Winning Proposal to the Pierce Scholar's Fund: 2015 Competition

Project Title: Who Benefits? Ethnicity, Voting and Government Goods Provision in Uganda

Faculty Sponsors: Nahomi Ichino

Graduate Student: Peter Carroll

Project Description

Uganda, a country of 38 million people in East Africa with a history of brutal dictatorship and civil wars, has made great strides in recent years in adopting multi-party elections and in meeting the Millennium Development Goals: it has halved the number of people living on less than a dollar a day, increased the share of births attended by skilled healthcare workers, reduced the under- ve mortality rate, and increased access to clean water and sanitation facilities. This progress depends upon the government's distribution of limited development resources to particular locations and constituencies. Although political science has several established theories of distributive politics, these are more appropriate for more democratic electoral settings with real competition between political parties in continuous ideological space. It is not yet well understood how governments make these allocation decisions in ethnically diverse, partial democracies in the developing world like Uganda, where the incumbent strongman may use intimidation as a substitute for winning voters' support and voters' preference for co-ethnic candidates or parties identi ed with their own ethnic group might undermine performance-based voting.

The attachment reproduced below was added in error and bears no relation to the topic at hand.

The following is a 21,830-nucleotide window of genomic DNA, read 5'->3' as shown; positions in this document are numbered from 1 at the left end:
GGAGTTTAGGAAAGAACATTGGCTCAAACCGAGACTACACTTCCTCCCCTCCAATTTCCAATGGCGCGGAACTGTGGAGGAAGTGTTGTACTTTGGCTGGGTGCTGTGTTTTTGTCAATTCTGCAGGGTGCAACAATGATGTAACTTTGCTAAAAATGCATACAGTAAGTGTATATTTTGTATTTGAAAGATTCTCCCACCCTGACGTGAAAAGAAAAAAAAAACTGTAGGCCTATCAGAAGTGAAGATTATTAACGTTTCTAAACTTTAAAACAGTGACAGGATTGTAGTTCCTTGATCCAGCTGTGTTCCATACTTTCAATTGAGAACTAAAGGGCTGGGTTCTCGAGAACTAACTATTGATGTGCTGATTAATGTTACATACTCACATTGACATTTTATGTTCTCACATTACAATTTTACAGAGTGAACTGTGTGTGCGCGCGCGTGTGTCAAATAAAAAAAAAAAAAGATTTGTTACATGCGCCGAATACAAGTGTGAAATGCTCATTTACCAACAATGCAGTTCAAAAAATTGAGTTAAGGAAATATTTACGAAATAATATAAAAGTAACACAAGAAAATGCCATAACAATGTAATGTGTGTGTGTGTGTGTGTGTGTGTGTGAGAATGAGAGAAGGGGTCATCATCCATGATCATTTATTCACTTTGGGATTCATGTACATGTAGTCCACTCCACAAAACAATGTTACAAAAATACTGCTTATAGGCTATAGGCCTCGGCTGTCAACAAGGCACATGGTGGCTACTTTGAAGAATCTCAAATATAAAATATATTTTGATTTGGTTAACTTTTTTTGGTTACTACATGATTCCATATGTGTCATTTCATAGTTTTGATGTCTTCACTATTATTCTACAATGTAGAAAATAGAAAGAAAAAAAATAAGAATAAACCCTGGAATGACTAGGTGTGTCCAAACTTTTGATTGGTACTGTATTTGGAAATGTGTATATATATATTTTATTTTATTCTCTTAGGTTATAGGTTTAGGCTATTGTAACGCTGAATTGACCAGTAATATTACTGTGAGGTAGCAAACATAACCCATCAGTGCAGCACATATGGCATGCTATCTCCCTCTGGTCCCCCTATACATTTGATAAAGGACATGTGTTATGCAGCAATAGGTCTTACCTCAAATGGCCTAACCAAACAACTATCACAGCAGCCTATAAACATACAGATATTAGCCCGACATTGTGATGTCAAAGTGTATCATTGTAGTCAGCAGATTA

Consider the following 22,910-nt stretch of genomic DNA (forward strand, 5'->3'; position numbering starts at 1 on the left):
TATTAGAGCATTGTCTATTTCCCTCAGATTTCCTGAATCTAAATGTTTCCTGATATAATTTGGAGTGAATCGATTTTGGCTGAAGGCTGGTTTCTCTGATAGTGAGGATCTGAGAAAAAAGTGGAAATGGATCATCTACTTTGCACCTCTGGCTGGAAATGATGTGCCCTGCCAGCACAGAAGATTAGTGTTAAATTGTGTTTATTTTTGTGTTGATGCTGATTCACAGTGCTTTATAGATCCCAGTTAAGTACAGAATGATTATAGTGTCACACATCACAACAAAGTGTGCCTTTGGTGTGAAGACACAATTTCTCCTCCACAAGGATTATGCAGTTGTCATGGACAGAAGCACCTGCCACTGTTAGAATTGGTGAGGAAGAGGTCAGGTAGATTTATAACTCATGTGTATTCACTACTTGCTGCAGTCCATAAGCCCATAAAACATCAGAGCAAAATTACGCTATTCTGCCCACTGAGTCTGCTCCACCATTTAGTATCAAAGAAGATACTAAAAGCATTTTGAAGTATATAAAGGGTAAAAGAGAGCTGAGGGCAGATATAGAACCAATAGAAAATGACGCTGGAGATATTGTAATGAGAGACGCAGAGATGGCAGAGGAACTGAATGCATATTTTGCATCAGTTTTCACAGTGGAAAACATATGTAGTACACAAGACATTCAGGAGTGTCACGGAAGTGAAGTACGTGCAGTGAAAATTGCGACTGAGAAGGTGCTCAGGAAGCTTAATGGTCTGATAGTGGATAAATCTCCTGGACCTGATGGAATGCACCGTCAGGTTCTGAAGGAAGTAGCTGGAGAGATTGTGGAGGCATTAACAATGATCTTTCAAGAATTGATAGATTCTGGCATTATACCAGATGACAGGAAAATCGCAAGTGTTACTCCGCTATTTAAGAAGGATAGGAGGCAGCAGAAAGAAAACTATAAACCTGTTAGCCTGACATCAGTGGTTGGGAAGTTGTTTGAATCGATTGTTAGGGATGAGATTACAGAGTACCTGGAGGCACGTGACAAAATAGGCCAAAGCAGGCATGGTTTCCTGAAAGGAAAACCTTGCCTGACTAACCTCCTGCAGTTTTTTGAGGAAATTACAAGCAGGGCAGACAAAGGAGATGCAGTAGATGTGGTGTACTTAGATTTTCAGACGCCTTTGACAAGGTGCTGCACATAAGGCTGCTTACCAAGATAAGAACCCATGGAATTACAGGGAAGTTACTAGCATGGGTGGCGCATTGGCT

This project investigates how the geography of political support a ects partially-democratic governments' allocation of development goods and their impact on social welfare, and following the upcoming elections in 2016, how voters in turn respond to the distribution of these goods.